- The Trump administration has withdrawn its proposal to eliminate rebates from government drug plans.
- Curbing rebates was a key component of Trump's plan to lower prescription drug prices.
- Pharmaceutical companies negotiate discounts, or rebates, with insurers.
The Trump administration has withdrawn its proposal to eliminate rebates from government drug plans, a key component of the president's blueprint to lower prescription drug prices, a White House spokesman confirmed.
"Based on careful analysis and thorough consideration, the President has decided to withdraw the rebate rule," White House spokesman Judd Deere said in an emailed statement Thursday.
The administration sought to ban discounts on prescription drugs that insurers negotiate with pharmaceutical companies, saying these "backdoor rebates" have led to a "perverse incentive" for drugmakers to set list prices on drugs artificially high. Instead, the rule would give pharmacy benefit managers a flat fee for including drugs on their plan and would allow discounts to be passed on to patients at the pharmacy counter.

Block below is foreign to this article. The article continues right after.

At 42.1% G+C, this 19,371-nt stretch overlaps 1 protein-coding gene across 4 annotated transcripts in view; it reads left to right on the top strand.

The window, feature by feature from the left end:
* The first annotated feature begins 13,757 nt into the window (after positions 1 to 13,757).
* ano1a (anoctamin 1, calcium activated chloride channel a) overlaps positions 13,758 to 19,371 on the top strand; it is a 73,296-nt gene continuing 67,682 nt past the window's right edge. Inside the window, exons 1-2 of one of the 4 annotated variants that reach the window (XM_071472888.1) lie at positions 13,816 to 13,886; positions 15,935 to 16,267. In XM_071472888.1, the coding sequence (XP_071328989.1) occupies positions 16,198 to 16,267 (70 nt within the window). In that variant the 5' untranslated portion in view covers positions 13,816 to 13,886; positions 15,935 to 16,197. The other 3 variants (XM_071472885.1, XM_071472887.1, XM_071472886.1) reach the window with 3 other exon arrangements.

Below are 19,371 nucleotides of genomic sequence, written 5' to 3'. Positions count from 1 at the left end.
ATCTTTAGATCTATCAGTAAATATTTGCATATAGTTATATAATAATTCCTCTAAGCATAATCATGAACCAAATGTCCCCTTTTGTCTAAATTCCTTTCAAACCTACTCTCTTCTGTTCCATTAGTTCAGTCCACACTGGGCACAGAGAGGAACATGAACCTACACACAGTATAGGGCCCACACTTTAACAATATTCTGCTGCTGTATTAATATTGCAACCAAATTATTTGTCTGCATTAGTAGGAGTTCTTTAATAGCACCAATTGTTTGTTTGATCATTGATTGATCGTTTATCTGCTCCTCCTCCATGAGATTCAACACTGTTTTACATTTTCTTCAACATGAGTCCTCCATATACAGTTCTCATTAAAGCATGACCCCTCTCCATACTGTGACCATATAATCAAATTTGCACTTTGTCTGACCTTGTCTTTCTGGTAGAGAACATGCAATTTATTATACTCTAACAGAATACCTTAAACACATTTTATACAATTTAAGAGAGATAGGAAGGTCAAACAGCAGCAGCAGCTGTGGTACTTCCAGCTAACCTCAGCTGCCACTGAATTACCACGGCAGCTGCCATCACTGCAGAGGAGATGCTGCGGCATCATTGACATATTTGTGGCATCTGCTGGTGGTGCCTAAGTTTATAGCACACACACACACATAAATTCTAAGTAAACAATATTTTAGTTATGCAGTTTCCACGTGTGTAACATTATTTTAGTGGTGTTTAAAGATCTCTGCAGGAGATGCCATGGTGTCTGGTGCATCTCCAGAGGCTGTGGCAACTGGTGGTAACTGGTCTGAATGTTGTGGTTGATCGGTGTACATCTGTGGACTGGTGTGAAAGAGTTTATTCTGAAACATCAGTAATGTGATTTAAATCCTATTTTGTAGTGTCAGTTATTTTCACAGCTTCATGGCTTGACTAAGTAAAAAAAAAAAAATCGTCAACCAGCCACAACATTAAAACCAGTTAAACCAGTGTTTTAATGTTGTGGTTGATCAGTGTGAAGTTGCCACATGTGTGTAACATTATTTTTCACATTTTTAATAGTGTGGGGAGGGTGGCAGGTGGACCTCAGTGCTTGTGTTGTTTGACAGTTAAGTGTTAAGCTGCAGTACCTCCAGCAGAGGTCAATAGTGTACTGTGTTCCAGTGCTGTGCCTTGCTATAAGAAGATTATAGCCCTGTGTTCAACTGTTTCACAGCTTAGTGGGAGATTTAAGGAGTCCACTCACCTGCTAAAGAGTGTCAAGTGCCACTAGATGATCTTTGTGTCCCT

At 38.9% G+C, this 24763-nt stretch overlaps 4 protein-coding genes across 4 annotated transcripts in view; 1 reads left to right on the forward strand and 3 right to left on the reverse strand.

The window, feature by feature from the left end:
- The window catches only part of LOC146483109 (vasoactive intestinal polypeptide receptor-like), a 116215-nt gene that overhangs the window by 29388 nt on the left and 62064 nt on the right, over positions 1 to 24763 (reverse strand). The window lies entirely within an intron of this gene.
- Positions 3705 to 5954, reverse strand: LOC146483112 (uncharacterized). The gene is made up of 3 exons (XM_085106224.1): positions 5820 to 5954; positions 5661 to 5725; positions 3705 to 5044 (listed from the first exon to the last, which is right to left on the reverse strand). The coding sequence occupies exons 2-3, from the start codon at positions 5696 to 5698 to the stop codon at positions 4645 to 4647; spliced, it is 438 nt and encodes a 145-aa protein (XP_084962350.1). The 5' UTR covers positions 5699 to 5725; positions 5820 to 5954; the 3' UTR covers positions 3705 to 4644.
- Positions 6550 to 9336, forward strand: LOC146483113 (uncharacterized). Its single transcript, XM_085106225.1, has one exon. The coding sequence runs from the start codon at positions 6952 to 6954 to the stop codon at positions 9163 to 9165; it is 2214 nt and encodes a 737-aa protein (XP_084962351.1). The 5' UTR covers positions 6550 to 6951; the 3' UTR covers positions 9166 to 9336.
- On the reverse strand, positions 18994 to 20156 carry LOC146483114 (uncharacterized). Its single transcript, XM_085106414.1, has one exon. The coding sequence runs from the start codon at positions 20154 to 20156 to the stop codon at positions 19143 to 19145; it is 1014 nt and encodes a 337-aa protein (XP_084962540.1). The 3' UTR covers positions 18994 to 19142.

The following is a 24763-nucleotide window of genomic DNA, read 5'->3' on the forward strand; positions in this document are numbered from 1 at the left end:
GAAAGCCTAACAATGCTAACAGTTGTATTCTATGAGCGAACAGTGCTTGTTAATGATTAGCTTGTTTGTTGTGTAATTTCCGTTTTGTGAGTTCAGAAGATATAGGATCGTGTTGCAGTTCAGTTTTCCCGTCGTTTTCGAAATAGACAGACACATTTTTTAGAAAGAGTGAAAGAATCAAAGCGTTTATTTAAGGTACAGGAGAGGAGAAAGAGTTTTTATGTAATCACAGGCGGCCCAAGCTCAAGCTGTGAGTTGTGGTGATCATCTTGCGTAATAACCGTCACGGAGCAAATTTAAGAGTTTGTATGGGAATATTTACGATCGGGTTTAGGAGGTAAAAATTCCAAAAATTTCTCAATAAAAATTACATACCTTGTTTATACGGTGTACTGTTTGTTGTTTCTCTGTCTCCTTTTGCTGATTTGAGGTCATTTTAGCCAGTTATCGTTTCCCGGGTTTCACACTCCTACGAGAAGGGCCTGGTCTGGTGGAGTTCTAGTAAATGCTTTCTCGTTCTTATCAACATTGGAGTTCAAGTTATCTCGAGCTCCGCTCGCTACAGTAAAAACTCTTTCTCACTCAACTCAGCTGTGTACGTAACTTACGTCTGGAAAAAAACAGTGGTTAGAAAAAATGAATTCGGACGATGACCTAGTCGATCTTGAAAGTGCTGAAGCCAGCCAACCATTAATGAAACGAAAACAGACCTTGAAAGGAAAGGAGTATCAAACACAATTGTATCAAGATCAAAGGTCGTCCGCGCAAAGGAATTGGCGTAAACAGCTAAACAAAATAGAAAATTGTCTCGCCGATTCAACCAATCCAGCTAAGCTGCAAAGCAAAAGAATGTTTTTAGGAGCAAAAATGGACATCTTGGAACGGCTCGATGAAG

Health and Human Services Secretary Alex Azar touted the plan as a way to "bring real transparency to drug markets and deliver savings directly to patients when they walk into the pharmacy." However, the Congressional Budget Office found the rule would cost $177 billion through 2029.
Insurers opposed the proposal, saying it would not accomplish its goal of lowering prescription drug prices.
CVS in a statement said it is "pleased" with the administration's move and that "any solution should start with addressing drug prices."
Axios reported the news earlier.
Deere said the Trump administration is "encouraged by continuing bipartisan conversations about legislation" to lower prescription drug costs and the president "will consider using any and all tools" to ensure drug prices decline.
— CNBC's Bertha Coombs contributed to this report.